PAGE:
Madison’s Taxi Regulations Stifle Innovation, Competition

More competition would open door to new companies

Picture yourself as an ambitious but cash-strapped student at the University of Wisconsin. You have a job to help make ends meet, but you also have an entrepreneurial bent. You like taking on projects and are goal oriented. Always on the lookout for an opportunity, you stumble across a novel idea while talking to the owner of a local bar and grill.

The barkeep is worried about students and other customers who have had a little too much to drink, particularly on the weekends. He wishes he could provide a cheap, safe, and reliable transportation service for these patrons. As a budding entrepreneur, you recognize an opportunity.

So, you strike up a deal. You will provide a taxi service for the less responsible drinkers. You estimate, using your car and a cell phone, you can charge $5 per trip in the neighborhood and $10 per trip outside the neighborhood. Trips outside the city would cost more, but you want to handle that on a case-by-case basis.

The only problem with this scenario is that it would be impossible to start this business in the City of Madison. Among other things, local regulations would stifle your business because:

  • a 24-hour service requirement means your business has to run all day, seven days a week. Part-time operators need not apply.
  • the graduated flat fee could violate the city’s code that all fares must be set by a trip meter or zone.
  • the city’s public-hearing requirement subjects your business to a political approval process through the Transit and Parking Commission. Existing operators can object to the new cab company, and even argue against issuing a license based on its potential impact on their bottom line. As a new operator, you need to prove that your fledgling enterprise will exist for “public convenience and necessity.”
  • The business is required by law to serve the entire city-not just the market niche you have identified.

These are just a few of the elements of the city code that make it difficult to start up a taxicab company in Madison. Not surprisingly, the taxicab industry has been dominated by three large companies with little serious threat of new competition.

While these restrictions may make it easier to regulate taxis-a smaller number of taxicab companies facilitates monitoring-they discourage entrepreneurship and job creation, particularly for low-income and minority residents. In fact, when local taxi markets have been reformed to allow more competition, new companies have sprouted:

  • After Indianapolis eliminated its 24-hour service requirement and a cap on licenses, 32 companies sprung up within six months. Two-thirds were owned by minorities and women, and 158 new cabs ply the streets of Indianapolis.
  • Once Colorado allowed entry into the Denver market, Freedom Cab began operations and currently employs 100 drivers.
  • Cities that open their taxicab industry to more competition experience a 23% increase in the number of cabs, drivers, and companies on average.

Thus, opening up the local taxicab market can generate jobs and stimulate neighborhood-based economic development.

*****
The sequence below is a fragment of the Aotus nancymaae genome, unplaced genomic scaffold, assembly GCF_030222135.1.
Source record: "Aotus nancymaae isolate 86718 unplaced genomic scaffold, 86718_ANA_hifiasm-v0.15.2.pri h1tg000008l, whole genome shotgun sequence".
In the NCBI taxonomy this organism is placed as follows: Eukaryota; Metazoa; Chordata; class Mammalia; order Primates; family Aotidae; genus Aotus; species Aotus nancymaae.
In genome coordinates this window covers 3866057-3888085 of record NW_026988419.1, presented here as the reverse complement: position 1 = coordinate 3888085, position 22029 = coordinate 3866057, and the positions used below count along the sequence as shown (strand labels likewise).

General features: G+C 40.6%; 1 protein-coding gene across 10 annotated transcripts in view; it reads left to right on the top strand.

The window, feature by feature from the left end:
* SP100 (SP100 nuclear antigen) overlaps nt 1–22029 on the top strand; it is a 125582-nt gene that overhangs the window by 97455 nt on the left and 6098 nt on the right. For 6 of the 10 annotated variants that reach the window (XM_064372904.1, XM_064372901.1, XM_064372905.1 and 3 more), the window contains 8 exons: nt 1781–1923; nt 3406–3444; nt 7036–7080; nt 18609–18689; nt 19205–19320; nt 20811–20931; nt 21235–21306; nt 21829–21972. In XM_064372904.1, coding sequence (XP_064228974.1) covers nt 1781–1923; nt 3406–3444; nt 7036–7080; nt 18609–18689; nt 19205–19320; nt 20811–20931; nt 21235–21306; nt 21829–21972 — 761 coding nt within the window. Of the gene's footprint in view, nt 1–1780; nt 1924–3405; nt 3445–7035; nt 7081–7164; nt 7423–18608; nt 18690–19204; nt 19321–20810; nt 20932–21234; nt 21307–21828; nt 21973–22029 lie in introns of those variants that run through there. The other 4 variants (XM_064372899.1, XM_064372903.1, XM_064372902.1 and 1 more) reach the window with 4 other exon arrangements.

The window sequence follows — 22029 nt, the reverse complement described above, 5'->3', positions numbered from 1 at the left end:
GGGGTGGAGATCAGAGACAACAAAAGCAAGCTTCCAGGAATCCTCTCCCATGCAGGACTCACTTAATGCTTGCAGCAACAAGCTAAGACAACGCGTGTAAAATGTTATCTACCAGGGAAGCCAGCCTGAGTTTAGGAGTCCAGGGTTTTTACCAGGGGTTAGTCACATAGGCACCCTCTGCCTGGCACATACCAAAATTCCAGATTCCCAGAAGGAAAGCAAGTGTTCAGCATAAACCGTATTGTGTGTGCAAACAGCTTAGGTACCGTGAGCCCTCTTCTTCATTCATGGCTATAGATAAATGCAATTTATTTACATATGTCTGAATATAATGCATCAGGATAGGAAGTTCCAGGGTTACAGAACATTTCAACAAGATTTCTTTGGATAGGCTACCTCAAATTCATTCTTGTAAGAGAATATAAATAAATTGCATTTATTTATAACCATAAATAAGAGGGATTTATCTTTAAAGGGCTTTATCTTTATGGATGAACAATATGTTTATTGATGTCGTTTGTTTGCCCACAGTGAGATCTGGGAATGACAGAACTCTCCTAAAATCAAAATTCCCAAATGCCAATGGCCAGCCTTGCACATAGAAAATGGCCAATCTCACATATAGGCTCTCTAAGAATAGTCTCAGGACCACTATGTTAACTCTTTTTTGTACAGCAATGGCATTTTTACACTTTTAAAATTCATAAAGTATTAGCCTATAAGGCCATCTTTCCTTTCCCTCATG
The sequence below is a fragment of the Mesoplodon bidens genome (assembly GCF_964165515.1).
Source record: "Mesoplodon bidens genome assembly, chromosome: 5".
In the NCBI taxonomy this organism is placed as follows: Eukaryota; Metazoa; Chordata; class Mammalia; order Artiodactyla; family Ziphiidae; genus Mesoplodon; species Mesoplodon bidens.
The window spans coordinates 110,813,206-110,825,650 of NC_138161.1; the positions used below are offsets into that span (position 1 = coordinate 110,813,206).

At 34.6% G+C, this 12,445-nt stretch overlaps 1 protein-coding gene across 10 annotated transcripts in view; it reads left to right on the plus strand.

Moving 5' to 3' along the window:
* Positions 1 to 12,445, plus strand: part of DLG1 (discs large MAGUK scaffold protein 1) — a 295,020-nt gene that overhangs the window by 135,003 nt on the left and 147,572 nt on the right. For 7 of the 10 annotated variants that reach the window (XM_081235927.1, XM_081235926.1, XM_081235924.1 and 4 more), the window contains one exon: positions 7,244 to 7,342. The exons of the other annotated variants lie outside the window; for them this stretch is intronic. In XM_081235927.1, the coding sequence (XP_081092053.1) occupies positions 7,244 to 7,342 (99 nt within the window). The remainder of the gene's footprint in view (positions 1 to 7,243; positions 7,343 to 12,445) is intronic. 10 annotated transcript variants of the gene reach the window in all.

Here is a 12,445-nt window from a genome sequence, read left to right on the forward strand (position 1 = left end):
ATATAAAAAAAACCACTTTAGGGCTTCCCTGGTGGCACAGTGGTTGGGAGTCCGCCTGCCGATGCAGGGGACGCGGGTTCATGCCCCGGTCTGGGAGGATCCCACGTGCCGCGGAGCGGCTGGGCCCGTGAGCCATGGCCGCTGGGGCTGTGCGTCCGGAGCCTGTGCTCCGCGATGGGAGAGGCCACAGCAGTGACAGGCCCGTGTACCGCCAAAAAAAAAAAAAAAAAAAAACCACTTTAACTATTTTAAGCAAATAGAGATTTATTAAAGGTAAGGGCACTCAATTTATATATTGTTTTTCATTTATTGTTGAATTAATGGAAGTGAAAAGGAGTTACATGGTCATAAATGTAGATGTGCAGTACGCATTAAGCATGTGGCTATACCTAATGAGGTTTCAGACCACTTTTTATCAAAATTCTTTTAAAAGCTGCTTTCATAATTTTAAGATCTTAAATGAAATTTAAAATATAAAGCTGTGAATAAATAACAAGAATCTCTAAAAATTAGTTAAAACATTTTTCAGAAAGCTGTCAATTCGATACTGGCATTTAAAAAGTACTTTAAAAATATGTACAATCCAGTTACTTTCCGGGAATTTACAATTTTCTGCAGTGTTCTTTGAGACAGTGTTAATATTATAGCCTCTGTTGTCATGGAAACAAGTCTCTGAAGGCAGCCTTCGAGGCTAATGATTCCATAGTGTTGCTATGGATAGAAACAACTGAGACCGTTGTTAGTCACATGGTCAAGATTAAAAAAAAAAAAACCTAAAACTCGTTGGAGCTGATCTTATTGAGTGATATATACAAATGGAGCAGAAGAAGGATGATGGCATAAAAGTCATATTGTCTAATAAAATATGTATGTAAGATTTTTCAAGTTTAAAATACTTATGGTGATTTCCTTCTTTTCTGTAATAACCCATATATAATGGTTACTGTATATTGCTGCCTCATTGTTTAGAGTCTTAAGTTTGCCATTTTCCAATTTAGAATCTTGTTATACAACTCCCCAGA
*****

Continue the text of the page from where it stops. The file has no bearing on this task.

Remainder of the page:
More specifically, the city of Madison can promote economic opportunity in the taxicab market, and embrace the dynamism and innovation of the local economy, by

  • Repealing the 24-hour and citywide service requirements;
  • Licensing operators and companies through an administrative rather than political process;
  • Eliminating economic impact on current operators as a justification for denying a license to a new operator;
  • Eliminating public convenience and necessity criteria for granting a new license;
  • Eliminating mandatory breaks in driver hours to enable part-time, owner-operator companies.

These changes will not remove the city from the regulatory process. Rather, it will shift direction away from micromanaging the taxi market to one based on performance. In one case a few years ago, an applicant was denied a license in part because he had been fired by the existing companies. Entrepreneurs, however, are unlikely candidates for employee of the week. They typically are driven by a desire to provide a service or product that the current market does not, creating an inherently tense relationship between employer and employee.

The quality of the product delivered to consumers should be the primary focus of local regulations, not the internal personnel policies or financial health of existing taxicab companies.

A more effective way to regulate the local taxi industry while encouraging entrepreneurship would be for the City of Madison to focus on health, safety, and fraud in the taxi market. These regulatory goals can be met by annual and random inspections vehicles, minimum bonding requirements, criminal background checks, and an expedient system for lodging complaints with local law enforcement authorities. Beyond these functions, local regulations tend to restrict entry and reduce competition while providing little benefit to consumers. A performance-based system, in contrast, maximize the potential for innovation and job creation while ensuring consumers receive a quality product.

Samuel Staley is director of urban and land use policy at Reason Foundation and co-editor of the book “Smarter Growth: Market-Based Strategies for Land-Use Planning in the 21st Century.”